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The Company That Attempts to Stand Alone Will Fall Behind the Competition

Mar 9, 2008
"No man is an island, entire of itself." --John Donne

This article emphasizes the importance of seeking new allies, adding more resources, and accepting new ideas to adapt to irresistible forces as quickly as possible, rather than staunchly maintaining your independence and thus developing poorer solutions more slowly. Conservative desires to rely on old standbys and take few chances in responding may actually be much riskier during a time of seeming crisis than trying your luck with new people and perspectives.

Being able to rely on trusted employees whose track record is well known is one way that enterprises and their leaders develop the confidence to address the changing face of their operating environment. However, when irresistible forces move in totally new ways, this approach will usually be the wrong one.

For example, if Latin American countries suddenly develop a powerful trading block with a single currency (something that could soon evolve), your enterprise will need to draw on substantial resources from excellent enterprises and individuals in those countries to make the most of your opportunities created by this new economic reality. Putting only your best North American or European people and allies to work on the problem instead will go only so far to improve communications with Latin American companies and customers, and will limit your success.

Companies should assume that substantial shifts in the values of foreign currencies and related economic changes and crises will be frequent and ordinary irresistible forces in the years ahead. Consequently, you need to develop management processes to diagnose the threats and opportunities that arise from such shifts before determining which skills and resources are needed in a particular circumstance.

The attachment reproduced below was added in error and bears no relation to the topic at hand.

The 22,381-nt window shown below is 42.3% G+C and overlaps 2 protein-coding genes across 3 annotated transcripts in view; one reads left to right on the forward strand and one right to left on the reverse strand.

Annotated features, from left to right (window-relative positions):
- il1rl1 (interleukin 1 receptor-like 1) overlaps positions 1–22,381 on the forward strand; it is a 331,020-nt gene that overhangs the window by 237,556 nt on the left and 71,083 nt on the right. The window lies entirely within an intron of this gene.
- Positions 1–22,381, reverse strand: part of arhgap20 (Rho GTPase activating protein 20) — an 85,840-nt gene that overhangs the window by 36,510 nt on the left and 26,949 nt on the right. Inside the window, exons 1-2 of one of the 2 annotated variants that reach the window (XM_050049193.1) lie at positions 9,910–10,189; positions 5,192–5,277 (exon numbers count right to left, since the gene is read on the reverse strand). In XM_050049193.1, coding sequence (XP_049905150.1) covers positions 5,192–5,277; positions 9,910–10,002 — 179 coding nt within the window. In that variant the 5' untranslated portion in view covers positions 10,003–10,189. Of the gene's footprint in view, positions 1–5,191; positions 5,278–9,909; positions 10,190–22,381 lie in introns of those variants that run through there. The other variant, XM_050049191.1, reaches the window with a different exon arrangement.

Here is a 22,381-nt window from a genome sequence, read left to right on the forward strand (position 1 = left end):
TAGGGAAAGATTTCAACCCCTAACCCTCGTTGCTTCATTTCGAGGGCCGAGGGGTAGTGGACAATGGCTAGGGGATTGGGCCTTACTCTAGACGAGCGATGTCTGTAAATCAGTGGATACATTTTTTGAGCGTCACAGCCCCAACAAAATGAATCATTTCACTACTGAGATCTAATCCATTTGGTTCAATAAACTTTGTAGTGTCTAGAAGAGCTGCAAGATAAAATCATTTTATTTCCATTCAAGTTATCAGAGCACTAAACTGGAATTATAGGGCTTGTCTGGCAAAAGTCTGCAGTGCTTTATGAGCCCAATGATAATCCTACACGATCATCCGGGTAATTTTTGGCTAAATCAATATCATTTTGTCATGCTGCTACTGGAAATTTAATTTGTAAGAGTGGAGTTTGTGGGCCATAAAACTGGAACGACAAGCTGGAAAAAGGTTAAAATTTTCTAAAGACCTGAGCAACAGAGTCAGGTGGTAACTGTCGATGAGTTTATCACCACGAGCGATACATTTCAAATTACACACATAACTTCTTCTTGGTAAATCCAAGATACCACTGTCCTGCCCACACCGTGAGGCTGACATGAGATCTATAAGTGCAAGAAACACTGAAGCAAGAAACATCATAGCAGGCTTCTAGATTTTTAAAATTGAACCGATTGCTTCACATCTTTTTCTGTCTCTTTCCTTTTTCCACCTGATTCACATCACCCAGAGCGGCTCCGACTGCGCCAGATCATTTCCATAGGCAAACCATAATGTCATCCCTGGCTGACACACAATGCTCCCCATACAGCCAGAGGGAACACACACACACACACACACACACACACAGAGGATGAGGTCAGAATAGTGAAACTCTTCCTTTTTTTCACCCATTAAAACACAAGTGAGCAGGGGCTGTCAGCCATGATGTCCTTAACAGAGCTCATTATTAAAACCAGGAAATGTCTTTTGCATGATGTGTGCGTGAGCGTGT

The Internet has provided a good example of this problem. Some major companies made an early decision to be on the Internet, such as Levi Strauss which launched its Web site in 1994.

After spending a reported eight million dollars, the firm decided to stop selling its clothes on the Internet in 1999. What happened?

First, it took the company four years to decide to sell its clothes on-line because it could not determine how to avoid annoying its physical store retail customers. Then the company made many missteps, such as dropping all of its advertising for e-commerce and failing to think through a returns policy through its retail customers and its own outlets.

Clearly, Levi Strauss needed effective allies and resources in the beginning to help it think through and implement its on-line retailing. Your organization is no different in needing help to become more effective.
About the Author
Donald Mitchell is an author of seven books including Adventures of an Optimist, The 2,000 Percent Squared Solution, The 2,000 Percent Solution, The 2,000 Percent Solution Workbook, The Irresistible Growth Enterprise, and The Ultimate Competitive Advantage. Read about creating breakthroughs through 2,000 percent solutions and receive tips by e-mail by registering for free at

http://www.2000percentsolution.com .
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